Not many people know about Sanghamitra Jena’s tour de force. Reckoned among Odisha’s most trusted guides and famous for her nature camps, she also happens to be the only woman tour operator in the state.
After working as a tour guide with a travel agency in Bhubaneswar for ten years, Sanghamitra decided to start her own travel company—Eastern Treasure India Tours in 2004. It was only after she managed the company successfully for a couple of years that she executed another unique idea that could draw people from world over—nature camps.
The first Nature Camp Bhitarkanika Retreat was held in 2008, followed by Nature Camp Konark Retreat in 2012. The camps provided accommodation with basic facilities and food.
“I involve people from the villages where the camps are located so that the local community benefits too. And this is the reason why my camps have been so successful,’’ says Sanghamitra. The camps are held in tents made of canvas with individual rooms and even a dormitory and a dining hall. Fondly called ‘mitra’ by most, Sanghamitra’s success did not come easy.
Braving odds in her initial days, Sanghamitra, now in her 40s, has created her mark in a field that is primarily male-dominated. A homemaker, she was drawn to tourism after watching a TV show about a lady guide from Mumbai. “That was the moment I decided to become a guide. Despite discouragement from everyone, except my parents, I completed a three-month certificate course conducted by the Ministry of Tourism in Bhubaneswar,” she says.
“Adversity helps a person make tough decisions and I believe it’s completely up to us to prove the decision right or wrong. I was pleasantly surprised to find people respecting my work and my abilities as a tour guide,” she says.
Quitting her job later and starting afresh was no mean feat either. “It was born out of disappointment. I decided to start from the scratch. A year later, I registered it as a private limited company. Later on, more people joined me,’’ says Sanghamitra.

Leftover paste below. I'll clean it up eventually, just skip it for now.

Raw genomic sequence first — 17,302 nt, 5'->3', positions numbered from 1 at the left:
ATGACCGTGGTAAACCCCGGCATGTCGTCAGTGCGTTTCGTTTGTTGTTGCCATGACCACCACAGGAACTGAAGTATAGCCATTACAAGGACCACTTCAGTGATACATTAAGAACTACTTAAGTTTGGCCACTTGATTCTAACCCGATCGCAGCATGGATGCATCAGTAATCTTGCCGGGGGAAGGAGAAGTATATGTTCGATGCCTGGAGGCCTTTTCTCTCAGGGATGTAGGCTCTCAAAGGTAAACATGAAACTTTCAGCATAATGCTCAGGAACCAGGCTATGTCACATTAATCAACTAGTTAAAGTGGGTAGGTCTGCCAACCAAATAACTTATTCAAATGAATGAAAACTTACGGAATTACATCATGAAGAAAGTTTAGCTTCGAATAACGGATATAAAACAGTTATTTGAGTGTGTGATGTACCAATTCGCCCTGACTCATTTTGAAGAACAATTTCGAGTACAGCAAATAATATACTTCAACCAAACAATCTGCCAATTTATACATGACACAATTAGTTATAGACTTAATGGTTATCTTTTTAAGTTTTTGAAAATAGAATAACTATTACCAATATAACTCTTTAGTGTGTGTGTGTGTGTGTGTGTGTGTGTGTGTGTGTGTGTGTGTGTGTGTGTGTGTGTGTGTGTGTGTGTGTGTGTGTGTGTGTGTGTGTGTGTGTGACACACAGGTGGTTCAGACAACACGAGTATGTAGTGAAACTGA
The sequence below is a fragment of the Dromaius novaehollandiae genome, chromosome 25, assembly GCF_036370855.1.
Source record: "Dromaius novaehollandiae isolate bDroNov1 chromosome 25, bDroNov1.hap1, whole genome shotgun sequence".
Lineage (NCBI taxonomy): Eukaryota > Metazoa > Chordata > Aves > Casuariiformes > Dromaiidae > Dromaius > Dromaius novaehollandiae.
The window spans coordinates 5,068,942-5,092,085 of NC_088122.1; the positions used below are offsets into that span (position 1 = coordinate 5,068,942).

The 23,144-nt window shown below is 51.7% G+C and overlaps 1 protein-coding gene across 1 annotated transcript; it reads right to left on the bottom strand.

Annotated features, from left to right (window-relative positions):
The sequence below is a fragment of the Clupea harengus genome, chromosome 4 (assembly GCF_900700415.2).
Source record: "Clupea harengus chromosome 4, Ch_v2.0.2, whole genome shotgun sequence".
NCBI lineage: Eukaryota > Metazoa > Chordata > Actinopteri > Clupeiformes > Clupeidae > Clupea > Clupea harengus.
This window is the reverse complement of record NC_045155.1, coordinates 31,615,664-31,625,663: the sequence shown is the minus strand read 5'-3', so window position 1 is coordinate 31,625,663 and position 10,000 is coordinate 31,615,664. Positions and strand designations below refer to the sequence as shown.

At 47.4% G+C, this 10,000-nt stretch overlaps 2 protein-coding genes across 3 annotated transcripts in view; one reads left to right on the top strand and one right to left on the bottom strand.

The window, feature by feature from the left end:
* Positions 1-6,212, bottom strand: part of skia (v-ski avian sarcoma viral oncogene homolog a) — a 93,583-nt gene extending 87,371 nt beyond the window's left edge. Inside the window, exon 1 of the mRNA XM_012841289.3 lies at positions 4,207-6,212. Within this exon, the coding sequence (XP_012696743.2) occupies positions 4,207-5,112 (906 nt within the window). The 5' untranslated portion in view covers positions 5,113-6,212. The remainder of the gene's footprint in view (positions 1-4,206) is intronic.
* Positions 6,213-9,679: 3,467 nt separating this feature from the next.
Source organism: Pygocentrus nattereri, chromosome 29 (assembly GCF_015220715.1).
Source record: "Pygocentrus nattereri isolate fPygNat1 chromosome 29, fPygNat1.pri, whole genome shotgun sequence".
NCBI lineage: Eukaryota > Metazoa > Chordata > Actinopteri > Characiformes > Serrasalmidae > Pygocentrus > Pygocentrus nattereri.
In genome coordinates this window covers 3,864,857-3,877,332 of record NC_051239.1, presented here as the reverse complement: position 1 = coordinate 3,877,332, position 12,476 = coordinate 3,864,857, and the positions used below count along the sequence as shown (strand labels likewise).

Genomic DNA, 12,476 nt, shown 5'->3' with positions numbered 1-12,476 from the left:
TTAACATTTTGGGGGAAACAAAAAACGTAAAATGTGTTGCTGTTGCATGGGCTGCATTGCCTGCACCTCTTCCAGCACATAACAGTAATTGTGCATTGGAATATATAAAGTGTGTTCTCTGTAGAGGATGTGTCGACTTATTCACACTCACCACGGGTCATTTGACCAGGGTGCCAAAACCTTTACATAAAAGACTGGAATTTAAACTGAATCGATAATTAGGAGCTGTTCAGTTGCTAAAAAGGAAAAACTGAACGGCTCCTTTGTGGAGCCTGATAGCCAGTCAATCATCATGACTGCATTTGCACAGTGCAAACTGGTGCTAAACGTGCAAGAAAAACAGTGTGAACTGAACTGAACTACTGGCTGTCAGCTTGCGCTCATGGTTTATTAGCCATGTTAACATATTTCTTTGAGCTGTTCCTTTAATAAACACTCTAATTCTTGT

Now she has a wide range of tour leaders and companies associated with her. “I believe in sustainable tourism. Most of my clients are referenced. I operate in India, Nepal and Bhutan. My association with big companies in the sector and my associate offices help me organise visits all over the country. The trips are based on the interest of the clients and I ensure they go back with fond memories,’’ she says.
Her trips are mostly based around nature treks, village walks, fishing and water sports. Ask her about the finances and she says, ‘’My business is managed with the brain more than the money.’’ Starting her venture with just `40,000, Sanghamitra is candid enough to admit that she was supported by travel agents who paid her in advance. “My business in the first year was around `40 lakh. But the profitability worked till 2012 with an upward trend in the industry. But problems in south Odisha tribal belt and restriction imposed by Department of Tourism led to a decline in the profit graph. This year I hope to pull the graph upward again,’’ she beams.
Sanghamitra says despite immense potential, the government is not interested in promoting tourism in the state. “Being an entrepreneur in the tourism industry in Odisha is like fighting a bad war. The inbound tourism in Odisha is going in a negative way but the government provides all sorts of purported statistics,” she says.
Sanghamitra says when people laud her efforts, she knows she has been successful. “At the end of the day, I get six to seven hours of good sleep and that is what matters.’’